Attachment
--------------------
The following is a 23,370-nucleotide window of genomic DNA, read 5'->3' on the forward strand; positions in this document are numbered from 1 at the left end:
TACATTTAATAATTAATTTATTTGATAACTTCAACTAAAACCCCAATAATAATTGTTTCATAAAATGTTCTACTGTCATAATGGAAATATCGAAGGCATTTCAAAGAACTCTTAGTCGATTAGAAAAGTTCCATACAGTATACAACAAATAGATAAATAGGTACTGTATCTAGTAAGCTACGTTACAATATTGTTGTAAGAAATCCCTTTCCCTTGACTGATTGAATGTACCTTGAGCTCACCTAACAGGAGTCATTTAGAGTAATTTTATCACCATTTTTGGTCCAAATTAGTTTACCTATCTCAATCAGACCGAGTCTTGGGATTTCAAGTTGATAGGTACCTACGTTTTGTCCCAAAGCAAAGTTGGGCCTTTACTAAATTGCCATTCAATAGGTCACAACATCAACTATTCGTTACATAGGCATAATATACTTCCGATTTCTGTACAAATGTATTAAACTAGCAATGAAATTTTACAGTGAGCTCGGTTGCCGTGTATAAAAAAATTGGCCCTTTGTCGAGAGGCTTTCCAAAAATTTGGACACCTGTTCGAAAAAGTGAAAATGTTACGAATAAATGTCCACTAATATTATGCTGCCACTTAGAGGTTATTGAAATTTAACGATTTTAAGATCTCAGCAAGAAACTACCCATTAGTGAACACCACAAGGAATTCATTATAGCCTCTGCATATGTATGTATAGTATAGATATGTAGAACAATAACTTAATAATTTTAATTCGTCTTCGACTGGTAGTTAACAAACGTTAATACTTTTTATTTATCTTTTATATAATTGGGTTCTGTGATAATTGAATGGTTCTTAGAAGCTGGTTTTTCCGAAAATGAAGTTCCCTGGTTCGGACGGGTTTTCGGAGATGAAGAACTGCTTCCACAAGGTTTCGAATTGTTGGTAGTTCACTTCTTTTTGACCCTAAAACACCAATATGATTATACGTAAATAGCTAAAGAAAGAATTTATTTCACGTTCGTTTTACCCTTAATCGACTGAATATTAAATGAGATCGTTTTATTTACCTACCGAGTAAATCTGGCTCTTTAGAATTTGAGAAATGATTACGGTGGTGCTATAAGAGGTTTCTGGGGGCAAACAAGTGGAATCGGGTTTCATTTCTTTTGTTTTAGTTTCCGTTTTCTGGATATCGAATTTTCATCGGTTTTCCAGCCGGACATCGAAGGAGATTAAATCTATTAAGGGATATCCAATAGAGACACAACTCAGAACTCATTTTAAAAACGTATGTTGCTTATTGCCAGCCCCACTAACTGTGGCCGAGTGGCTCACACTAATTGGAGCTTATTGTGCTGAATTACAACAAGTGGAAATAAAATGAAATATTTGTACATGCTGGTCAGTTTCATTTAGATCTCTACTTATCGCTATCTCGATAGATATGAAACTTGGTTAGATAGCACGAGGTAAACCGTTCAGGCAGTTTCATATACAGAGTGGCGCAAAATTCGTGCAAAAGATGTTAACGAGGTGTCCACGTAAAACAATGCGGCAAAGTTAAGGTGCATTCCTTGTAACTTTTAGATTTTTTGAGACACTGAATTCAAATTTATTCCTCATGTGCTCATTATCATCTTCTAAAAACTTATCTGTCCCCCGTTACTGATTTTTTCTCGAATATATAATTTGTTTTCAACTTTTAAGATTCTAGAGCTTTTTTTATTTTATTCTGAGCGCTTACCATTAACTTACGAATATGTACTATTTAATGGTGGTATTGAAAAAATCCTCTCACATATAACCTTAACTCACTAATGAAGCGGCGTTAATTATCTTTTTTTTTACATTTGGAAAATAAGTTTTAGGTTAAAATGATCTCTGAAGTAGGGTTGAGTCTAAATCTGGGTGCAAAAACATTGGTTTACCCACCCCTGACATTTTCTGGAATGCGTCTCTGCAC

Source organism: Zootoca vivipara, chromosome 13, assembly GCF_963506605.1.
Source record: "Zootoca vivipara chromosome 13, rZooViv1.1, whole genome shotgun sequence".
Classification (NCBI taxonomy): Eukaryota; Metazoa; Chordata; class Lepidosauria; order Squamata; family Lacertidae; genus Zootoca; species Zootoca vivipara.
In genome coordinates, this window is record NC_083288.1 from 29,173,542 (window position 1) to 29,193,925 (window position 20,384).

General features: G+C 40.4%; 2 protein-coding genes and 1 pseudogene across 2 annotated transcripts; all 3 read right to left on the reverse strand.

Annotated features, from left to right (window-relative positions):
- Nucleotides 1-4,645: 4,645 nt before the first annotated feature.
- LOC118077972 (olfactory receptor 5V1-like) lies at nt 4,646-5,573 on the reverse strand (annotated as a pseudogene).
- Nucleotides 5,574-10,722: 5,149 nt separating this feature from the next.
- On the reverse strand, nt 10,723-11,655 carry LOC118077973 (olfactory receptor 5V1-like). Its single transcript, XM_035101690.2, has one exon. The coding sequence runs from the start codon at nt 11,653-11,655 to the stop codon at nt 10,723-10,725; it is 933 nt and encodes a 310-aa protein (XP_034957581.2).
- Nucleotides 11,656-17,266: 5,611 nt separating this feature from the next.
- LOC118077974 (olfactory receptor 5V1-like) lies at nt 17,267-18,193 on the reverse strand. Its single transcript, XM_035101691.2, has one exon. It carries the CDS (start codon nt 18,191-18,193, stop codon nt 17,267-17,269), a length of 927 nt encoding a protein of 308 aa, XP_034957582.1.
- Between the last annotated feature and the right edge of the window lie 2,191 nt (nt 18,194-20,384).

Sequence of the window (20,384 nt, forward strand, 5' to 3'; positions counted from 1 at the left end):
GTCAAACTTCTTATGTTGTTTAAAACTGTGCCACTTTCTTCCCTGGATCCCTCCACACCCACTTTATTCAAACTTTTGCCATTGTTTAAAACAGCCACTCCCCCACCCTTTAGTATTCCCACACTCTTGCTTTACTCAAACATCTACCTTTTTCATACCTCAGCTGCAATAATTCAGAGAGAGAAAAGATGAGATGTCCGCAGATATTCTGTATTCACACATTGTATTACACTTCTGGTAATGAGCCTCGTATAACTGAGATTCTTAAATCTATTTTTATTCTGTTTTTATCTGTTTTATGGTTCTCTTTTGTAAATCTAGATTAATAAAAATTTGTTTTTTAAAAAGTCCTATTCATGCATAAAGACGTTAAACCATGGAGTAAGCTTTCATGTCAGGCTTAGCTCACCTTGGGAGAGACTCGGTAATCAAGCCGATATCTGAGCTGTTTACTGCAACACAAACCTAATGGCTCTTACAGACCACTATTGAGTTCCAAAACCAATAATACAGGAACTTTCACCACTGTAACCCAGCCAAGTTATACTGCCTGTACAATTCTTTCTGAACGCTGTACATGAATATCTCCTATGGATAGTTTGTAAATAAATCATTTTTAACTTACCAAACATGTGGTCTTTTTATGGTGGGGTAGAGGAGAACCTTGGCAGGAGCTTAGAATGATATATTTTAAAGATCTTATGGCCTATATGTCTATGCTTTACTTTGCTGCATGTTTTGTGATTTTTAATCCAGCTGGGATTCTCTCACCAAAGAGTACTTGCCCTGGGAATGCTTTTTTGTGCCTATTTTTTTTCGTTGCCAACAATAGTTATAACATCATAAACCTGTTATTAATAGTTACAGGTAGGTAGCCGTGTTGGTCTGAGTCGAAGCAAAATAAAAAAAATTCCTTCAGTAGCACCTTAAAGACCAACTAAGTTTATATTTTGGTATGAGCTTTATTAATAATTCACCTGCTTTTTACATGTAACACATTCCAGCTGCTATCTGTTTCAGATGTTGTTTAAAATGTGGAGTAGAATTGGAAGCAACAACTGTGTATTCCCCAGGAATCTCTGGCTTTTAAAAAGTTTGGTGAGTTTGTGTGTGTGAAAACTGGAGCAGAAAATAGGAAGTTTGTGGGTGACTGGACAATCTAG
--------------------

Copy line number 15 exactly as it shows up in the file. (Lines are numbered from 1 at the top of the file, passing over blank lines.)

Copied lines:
- Between the last annotated feature and the right edge of the window lie 2,191 nt (nt 18,194-20,384).